19 October
Lk 11:47-54

Woe to you! For you build the tombs of the prophets whom your ancestors killed. So you are witnesses and approve of the deeds of your ancestors; for they killed them, and you build their tombs. Therefore also the Wisdom of God said, 'I will send them prophets and apostles, some of whom they will kill and persecute,' so that this generation may be charged with the blood of all the prophets shed since the foundation of the world, from the blood of Abel to the blood of Zechariah, who perished between the altar and the sanctuary. Yes, I tell you, it will be charged against this generation. Woe to you lawyers! For you have taken away the key of knowledge; you did not enter yourselves, and you hindered those who were entering." When he went outside, the scribes and the Pharisees began to be very hostile toward him and to cross-examine him about many things, lying in wait for him, to catch him in something he might say.

We have the verb ‘to know’ and the corresponding noun ‘knowledge’, but the verb ‘to witten’, which paired with the noun ‘wisdom’, is now obsolete.  We retain the word ‘wit’, but it has to do with comedy rather than with wisdom.  We are frequently reminded that we have exchanged wisdom for knowledge and knowledge for information.                            
Jesus accused the scribes (lawyers) of taking away the key of knowledge, which in the context meant the key of wisdom.  They were barring the way to wisdom.  “Wisdom has built herself a house….She has dispatched her maidservants and proclaimed from the city's heights: 'Who is ignorant? Let him step this way” (Proverbs 9:1-4).  Jeanne Guyon, the 18th-century mystic, commented on this: “So far from excluding any…, God throws wide the gates, that all may enter.”  But the religious lawyers, Jesus said, had used to key instead to lock people out.  Keys are for opening and closing, but the scribes seem to have specialised in closing.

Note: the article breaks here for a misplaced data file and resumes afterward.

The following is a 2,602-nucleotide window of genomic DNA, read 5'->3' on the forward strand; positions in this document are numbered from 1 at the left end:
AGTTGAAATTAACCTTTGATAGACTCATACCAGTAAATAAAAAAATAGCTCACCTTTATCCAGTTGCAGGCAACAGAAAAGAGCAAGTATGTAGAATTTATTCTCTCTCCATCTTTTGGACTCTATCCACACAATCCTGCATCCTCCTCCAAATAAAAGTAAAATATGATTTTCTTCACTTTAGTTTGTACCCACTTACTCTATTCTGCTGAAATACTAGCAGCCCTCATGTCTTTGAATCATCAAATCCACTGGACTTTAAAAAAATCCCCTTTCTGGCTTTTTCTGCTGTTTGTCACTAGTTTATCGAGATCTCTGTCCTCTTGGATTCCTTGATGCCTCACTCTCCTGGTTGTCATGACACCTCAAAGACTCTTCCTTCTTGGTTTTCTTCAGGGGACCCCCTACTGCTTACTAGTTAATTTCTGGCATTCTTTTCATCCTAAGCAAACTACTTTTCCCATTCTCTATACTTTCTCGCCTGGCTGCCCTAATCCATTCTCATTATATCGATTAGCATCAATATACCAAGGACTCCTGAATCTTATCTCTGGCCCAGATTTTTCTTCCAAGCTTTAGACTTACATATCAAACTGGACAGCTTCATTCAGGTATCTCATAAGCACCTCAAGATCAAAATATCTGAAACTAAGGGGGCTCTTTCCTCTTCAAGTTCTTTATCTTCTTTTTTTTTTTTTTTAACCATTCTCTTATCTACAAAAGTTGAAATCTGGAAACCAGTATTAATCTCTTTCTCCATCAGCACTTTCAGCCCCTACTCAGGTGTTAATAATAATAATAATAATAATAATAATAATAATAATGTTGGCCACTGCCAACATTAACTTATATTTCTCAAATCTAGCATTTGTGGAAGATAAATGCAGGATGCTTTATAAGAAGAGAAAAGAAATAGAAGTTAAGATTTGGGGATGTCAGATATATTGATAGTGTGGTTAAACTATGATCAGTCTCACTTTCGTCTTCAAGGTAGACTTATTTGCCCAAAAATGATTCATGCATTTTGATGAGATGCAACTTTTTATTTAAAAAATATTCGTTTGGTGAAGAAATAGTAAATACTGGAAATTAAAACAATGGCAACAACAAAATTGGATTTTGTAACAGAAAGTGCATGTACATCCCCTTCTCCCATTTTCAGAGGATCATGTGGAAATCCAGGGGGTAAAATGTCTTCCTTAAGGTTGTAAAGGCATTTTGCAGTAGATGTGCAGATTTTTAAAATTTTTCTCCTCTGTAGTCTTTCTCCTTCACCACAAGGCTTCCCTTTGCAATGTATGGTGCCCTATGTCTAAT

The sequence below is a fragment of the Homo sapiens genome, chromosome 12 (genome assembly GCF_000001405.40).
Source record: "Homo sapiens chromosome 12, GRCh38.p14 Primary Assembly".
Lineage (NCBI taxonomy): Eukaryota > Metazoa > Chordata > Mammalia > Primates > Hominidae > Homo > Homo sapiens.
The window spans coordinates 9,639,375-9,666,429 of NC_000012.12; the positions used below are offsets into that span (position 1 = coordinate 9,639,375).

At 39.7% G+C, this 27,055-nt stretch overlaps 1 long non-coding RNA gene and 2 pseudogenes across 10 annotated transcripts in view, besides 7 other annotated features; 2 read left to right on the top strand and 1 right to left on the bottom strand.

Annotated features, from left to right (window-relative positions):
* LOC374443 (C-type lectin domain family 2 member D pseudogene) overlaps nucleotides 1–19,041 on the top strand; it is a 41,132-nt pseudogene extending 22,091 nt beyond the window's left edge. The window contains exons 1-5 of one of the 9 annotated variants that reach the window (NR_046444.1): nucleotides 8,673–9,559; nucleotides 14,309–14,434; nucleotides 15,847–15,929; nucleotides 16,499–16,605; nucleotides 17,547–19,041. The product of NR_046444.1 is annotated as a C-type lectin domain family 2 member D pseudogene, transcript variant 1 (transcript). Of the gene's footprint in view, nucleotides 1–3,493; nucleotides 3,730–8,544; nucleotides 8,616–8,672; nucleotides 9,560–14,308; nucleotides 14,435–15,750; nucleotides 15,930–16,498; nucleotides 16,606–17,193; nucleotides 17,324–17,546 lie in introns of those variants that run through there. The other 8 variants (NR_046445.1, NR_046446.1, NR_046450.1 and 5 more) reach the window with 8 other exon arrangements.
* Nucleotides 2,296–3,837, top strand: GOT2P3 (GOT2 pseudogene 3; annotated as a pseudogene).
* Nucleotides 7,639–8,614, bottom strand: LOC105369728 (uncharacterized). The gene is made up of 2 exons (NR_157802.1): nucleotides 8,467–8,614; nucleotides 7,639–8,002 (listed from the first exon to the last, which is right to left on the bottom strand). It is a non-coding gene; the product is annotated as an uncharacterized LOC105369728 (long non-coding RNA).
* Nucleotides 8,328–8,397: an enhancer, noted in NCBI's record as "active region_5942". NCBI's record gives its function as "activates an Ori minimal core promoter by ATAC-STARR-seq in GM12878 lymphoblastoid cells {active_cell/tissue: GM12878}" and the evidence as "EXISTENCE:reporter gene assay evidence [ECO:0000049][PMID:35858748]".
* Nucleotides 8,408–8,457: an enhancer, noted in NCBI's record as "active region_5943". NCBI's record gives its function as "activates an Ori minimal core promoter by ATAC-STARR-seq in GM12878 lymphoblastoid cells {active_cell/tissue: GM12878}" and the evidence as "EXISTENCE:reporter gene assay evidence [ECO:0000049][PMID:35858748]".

George Bernard Shaw said once that all professions are conspiracies against the laity.  Sometimes professionals use their technical language as a kind of barrier.  This happens readily in theology.  Jesus opened a new way, but never used a term that his hearers could not understand.  His teaching was revolutionary but his language was the language of common experience. 

Teachers!  I used to be one.  I had a growing feeling that what I was doing was a kind of inoculation.  I felt I was injecting students with a weakened strain of philosophy, and they were developing the proper antibodies, which would give them a life-long immunity to the subject.  Teaching must be one of the hardest things in the world to do.  As hard as loving – because it is akin to it. 

There is a new kind of teaching – or rather a new subject – and it shows the essence very clearly.  Someone is showing you how to operate a new computer programme.  They will probably sit in your chair and leave you standing beside them.  (If you were teaching someone to drive a car, where would you sit?)  They are likely to delight in showing how fast they can do things.  And they are likely to speak in tongues.  No one displays so much swagger, I find, as the person who can do something with a computer that you cannot do.  But I've seen a few who adjust to your capacity, who have no urge to show off, who really want you to be able to do it yourself.  These are the real teachers, and it is a pity that more of them are not teaching theology or philosophy or literature….

 
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This page gives a very brief commentary by Donagh O’Shea on the gospel reading for each day of the month. 

 

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